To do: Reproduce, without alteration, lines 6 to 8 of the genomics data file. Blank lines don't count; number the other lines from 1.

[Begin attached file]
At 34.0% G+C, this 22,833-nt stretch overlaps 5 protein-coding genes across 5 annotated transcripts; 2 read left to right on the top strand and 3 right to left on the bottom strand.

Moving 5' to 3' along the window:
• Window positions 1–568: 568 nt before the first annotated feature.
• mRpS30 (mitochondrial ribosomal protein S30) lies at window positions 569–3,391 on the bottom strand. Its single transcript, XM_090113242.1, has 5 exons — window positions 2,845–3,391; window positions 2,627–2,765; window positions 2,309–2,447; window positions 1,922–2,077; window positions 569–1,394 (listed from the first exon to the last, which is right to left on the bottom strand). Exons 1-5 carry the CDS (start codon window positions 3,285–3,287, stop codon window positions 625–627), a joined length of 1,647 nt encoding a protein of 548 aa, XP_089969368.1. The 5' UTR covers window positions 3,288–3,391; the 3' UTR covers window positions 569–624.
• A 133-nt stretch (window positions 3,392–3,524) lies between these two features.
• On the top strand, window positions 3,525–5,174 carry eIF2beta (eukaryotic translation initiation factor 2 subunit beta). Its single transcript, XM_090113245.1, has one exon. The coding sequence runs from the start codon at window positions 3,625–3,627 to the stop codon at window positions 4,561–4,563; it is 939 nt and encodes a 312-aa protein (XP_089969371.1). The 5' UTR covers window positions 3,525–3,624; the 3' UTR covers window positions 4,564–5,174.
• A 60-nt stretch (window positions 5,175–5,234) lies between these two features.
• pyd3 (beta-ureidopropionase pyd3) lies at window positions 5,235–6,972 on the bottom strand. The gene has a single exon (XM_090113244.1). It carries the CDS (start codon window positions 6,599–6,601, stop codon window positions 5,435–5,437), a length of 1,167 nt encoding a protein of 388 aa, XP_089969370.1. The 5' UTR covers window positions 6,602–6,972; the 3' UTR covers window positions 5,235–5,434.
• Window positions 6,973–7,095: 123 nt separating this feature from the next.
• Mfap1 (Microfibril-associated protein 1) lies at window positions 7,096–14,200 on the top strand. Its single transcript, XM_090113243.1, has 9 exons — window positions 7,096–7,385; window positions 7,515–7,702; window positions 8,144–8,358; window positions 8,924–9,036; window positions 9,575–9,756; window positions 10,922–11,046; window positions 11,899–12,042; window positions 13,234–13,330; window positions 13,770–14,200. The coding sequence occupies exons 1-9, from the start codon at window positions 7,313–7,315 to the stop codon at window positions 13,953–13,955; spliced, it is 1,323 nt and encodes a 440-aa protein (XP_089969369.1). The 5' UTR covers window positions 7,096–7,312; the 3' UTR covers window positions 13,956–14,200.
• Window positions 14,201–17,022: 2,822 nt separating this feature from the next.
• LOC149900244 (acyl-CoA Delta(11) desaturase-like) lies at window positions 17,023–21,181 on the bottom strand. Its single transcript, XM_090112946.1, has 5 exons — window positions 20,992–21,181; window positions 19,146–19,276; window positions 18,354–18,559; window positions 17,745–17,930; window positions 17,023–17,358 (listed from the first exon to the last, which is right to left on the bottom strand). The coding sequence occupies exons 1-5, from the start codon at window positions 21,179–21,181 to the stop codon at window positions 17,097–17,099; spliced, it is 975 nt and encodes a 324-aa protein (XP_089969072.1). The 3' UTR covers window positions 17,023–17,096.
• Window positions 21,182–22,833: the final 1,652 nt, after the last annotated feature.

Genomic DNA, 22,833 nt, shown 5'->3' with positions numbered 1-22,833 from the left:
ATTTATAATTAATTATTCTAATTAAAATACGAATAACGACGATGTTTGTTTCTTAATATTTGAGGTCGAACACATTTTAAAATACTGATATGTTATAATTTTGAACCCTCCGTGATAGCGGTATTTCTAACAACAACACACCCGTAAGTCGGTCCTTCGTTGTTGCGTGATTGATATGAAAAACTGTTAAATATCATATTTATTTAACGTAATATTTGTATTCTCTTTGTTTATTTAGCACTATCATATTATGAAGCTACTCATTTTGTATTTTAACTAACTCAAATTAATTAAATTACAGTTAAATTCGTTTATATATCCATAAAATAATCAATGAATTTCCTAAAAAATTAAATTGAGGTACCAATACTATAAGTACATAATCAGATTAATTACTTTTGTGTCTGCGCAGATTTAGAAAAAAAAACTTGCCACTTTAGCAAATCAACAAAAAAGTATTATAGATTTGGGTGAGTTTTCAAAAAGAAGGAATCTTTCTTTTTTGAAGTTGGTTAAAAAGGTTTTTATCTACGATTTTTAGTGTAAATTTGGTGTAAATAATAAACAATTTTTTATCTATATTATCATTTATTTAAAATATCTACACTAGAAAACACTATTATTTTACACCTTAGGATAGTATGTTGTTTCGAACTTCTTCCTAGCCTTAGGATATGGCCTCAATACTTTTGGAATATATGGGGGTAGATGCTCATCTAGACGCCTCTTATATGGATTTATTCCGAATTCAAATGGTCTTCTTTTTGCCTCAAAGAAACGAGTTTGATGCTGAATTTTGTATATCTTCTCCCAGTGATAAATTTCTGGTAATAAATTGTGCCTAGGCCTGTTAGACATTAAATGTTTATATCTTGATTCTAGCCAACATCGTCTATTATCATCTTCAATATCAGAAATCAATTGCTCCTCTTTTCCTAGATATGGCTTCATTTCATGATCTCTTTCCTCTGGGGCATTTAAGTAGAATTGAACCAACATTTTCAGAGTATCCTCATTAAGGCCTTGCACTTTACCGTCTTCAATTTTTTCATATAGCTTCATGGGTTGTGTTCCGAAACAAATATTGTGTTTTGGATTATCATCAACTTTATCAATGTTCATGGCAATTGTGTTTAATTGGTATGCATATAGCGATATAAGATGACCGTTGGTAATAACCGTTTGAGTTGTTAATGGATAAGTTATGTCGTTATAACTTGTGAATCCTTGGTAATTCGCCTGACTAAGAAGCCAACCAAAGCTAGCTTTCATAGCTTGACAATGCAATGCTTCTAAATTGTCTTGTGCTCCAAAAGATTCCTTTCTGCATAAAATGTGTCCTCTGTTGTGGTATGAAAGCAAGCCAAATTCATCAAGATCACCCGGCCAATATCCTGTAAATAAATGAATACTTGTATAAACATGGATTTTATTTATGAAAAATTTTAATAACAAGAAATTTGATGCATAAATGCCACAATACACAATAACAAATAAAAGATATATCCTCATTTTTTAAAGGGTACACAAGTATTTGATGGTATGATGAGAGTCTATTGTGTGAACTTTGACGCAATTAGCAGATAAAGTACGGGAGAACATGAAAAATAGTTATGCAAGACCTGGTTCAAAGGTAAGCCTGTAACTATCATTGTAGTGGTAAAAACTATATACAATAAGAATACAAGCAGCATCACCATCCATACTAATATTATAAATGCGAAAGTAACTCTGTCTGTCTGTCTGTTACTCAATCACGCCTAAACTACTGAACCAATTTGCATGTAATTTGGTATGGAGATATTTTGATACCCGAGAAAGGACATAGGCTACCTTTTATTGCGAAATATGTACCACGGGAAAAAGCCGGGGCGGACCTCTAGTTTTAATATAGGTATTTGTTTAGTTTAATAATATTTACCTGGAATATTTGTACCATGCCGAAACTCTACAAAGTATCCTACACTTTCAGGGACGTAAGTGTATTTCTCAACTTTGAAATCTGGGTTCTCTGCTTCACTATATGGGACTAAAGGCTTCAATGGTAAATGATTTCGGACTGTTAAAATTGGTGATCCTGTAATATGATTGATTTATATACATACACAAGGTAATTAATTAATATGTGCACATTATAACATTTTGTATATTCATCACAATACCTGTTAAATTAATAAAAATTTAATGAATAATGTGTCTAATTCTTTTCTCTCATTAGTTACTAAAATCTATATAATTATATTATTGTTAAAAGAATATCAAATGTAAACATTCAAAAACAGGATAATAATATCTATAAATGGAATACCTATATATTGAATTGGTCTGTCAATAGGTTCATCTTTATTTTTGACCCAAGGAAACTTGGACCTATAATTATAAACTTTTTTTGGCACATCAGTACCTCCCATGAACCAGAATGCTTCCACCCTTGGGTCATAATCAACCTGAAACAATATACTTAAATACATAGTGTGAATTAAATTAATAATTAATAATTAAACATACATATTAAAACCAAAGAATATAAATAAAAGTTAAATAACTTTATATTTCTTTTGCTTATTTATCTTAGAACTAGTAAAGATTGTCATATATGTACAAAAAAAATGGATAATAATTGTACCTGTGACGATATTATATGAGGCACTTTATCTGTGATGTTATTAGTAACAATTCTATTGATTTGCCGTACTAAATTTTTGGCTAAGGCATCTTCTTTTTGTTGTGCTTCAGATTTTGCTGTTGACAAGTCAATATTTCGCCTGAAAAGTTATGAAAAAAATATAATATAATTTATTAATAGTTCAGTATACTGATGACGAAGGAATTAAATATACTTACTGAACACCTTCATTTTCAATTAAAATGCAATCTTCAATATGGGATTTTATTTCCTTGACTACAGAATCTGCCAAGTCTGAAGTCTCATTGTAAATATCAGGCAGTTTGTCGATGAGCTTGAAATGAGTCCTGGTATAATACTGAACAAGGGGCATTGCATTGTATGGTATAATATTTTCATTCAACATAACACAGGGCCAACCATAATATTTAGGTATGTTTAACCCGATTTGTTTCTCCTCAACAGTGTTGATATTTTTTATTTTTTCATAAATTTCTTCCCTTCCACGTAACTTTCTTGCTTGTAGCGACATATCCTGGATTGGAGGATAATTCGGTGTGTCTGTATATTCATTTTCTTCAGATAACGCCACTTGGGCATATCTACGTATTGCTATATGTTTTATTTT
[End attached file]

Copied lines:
• On the top strand, window positions 3,525–5,174 carry eIF2beta (eukaryotic translation initiation factor 2 subunit beta). Its single transcript, XM_090113245.1, has one exon. The coding sequence runs from the start codon at window positions 3,625–3,627 to the stop codon at window positions 4,561–4,563; it is 939 nt and encodes a 312-aa protein (XP_089969371.1). The 5' UTR covers window positions 3,525–3,624; the 3' UTR covers window positions 4,564–5,174.
• A 60-nt stretch (window positions 5,175–5,234) lies between these two features.
• pyd3 (beta-ureidopropionase pyd3) lies at window positions 5,235–6,972 on the bottom strand. The gene has a single exon (XM_090113244.1). It carries the CDS (start codon window positions 6,599–6,601, stop codon window positions 5,435–5,437), a length of 1,167 nt encoding a protein of 388 aa, XP_089969370.1. The 5' UTR covers window positions 6,602–6,972; the 3' UTR covers window positions 5,235–5,434.